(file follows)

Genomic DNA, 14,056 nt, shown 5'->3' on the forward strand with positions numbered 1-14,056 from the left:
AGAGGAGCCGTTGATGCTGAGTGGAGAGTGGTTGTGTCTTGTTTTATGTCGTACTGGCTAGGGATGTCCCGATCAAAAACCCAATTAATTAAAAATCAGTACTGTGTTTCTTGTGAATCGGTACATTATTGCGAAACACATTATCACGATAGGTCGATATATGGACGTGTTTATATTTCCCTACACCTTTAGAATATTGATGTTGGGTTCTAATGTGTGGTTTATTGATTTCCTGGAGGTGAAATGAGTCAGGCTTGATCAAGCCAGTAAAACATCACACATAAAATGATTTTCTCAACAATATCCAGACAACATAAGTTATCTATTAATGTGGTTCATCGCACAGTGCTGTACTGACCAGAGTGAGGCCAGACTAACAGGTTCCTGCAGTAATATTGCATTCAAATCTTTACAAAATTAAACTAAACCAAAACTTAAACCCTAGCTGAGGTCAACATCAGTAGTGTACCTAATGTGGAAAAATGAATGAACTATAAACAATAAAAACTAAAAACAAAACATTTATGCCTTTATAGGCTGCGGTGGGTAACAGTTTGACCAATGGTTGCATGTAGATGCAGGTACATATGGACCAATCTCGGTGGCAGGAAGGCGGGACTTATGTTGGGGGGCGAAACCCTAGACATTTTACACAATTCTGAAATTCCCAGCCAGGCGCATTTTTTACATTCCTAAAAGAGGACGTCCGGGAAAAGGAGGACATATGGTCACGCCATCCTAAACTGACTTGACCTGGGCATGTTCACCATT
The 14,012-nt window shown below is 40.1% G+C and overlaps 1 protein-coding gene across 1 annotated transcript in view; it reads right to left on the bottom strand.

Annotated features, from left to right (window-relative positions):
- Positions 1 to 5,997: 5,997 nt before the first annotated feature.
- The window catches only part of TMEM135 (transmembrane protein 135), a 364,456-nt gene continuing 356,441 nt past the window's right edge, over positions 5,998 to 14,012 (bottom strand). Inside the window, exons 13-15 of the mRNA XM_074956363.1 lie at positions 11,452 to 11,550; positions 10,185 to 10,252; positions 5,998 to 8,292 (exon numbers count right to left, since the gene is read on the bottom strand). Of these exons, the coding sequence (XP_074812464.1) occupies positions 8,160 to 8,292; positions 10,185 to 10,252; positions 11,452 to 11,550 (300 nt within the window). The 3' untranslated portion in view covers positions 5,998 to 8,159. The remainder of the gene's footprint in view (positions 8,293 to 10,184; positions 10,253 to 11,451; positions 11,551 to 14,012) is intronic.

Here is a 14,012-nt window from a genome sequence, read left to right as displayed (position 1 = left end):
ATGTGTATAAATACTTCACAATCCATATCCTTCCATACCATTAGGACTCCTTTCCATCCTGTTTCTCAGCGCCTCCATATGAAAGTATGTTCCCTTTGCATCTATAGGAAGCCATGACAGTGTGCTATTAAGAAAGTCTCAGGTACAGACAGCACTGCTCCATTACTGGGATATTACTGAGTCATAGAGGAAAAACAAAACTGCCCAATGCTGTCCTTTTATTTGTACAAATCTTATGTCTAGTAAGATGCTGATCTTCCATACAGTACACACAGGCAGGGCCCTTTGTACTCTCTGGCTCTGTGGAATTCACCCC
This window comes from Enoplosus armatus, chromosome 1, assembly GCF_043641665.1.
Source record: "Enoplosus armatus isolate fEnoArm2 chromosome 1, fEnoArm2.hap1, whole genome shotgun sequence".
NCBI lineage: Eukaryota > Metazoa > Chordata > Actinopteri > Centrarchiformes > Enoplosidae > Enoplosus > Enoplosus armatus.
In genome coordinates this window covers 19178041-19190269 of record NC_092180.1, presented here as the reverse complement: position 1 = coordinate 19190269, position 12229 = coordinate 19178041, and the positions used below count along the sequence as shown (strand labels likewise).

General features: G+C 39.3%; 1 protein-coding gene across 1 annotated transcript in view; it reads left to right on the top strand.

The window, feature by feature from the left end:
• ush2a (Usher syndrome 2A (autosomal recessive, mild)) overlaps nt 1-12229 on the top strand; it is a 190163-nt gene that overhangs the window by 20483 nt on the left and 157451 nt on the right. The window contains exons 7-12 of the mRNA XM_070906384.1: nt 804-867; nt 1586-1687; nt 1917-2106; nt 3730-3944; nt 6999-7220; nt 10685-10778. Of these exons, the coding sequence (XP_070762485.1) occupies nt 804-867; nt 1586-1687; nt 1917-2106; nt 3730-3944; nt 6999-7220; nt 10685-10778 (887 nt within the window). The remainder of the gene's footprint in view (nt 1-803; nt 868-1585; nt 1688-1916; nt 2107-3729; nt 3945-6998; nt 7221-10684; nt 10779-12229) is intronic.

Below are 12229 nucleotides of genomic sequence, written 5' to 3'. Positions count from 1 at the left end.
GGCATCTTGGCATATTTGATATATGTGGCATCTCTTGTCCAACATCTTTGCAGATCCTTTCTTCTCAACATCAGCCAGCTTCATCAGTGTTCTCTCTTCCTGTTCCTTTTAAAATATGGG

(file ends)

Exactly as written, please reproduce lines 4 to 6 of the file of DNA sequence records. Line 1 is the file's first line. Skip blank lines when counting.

Annotated features, from left to right (window-relative positions):
- Positions 1 to 5,997: 5,997 nt before the first annotated feature.
- The window catches only part of TMEM135 (transmembrane protein 135), a 364,456-nt gene continuing 356,441 nt past the window's right edge, over positions 5,998 to 14,012 (bottom strand). Inside the window, exons 13-15 of the mRNA XM_074956363.1 lie at positions 11,452 to 11,550; positions 10,185 to 10,252; positions 5,998 to 8,292 (exon numbers count right to left, since the gene is read on the bottom strand). Of these exons, the coding sequence (XP_074812464.1) occupies positions 8,160 to 8,292; positions 10,185 to 10,252; positions 11,452 to 11,550 (300 nt within the window). The 3' untranslated portion in view covers positions 5,998 to 8,159. The remainder of the gene's footprint in view (positions 8,293 to 10,184; positions 10,253 to 11,451; positions 11,551 to 14,012) is intronic.